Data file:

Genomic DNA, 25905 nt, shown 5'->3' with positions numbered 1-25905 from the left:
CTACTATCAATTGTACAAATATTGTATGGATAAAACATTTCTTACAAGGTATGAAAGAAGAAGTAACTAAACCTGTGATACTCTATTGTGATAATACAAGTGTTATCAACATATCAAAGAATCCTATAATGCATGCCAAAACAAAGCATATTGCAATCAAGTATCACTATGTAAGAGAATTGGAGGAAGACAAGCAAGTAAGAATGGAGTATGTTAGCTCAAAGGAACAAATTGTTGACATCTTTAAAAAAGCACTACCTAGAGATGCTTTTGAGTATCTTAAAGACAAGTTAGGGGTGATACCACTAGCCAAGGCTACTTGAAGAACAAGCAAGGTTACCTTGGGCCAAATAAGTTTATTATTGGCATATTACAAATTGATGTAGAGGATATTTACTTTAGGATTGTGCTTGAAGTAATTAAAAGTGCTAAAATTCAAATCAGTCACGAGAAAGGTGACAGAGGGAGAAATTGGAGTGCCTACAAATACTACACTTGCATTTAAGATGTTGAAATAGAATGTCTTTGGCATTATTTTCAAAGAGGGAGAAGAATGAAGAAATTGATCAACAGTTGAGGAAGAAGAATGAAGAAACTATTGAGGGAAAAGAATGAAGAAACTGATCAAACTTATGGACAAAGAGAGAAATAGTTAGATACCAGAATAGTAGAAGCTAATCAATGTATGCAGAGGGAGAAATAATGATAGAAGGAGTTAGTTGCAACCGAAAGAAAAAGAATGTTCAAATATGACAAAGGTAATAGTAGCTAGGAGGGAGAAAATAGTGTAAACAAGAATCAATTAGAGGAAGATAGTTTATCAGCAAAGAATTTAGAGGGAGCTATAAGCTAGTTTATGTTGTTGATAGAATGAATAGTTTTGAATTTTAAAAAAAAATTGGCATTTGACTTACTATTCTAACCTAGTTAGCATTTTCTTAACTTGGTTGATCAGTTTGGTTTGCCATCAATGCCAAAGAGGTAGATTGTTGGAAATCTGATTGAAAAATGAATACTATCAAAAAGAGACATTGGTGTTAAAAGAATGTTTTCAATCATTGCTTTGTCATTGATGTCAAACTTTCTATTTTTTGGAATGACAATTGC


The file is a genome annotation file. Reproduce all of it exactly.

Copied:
Genomic DNA, 25905 nt, shown 5'->3' with positions numbered 1-25905 from the left:
CTACTATCAATTGTACAAATATTGTATGGATAAAACATTTCTTACAAGGTATGAAAGAAGAAGTAACTAAACCTGTGATACTCTATTGTGATAATACAAGTGTTATCAACATATCAAAGAATCCTATAATGCATGCCAAAACAAAGCATATTGCAATCAAGTATCACTATGTAAGAGAATTGGAGGAAGACAAGCAAGTAAGAATGGAGTATGTTAGCTCAAAGGAACAAATTGTTGACATCTTTAAAAAAGCACTACCTAGAGATGCTTTTGAGTATCTTAAAGACAAGTTAGGGGTGATACCACTAGCCAAGGCTACTTGAAGAACAAGCAAGGTTACCTTGGGCCAAATAAGTTTATTATTGGCATATTACAAATTGATGTAGAGGATATTTACTTTAGGATTGTGCTTGAAGTAATTAAAAGTGCTAAAATTCAAATCAGTCACGAGAAAGGTGACAGAGGGAGAAATTGGAGTGCCTACAAATACTACACTTGCATTTAAGATGTTGAAATAGAATGTCTTTGGCATTATTTTCAAAGAGGGAGAAGAATGAAGAAATTGATCAACAGTTGAGGAAGAAGAATGAAGAAACTATTGAGGGAAAAGAATGAAGAAACTGATCAAACTTATGGACAAAGAGAGAAATAGTTAGATACCAGAATAGTAGAAGCTAATCAATGTATGCAGAGGGAGAAATAATGATAGAAGGAGTTAGTTGCAACCGAAAGAAAAAGAATGTTCAAATATGACAAAGGTAATAGTAGCTAGGAGGGAGAAAATAGTGTAAACAAGAATCAATTAGAGGAAGATAGTTTATCAGCAAAGAATTTAGAGGGAGCTATAAGCTAGTTTATGTTGTTGATAGAATGAATAGTTTTGAATTTTAAAAAAAAATTGGCATTTGACTTACTATTCTAACCTAGTTAGCATTTTCTTAACTTGGTTGATCAGTTTGGTTTGCCATCAATGCCAAAGAGGTAGATTGTTGGAAATCTGATTGAAAAATGAATACTATCAAAAAGAGACATTGGTGTTAAAAGAATGTTTTCAATCATTGCTTTGTCATTGATGTCAAACTTTCTATTTTTTGGAATGACAATTGC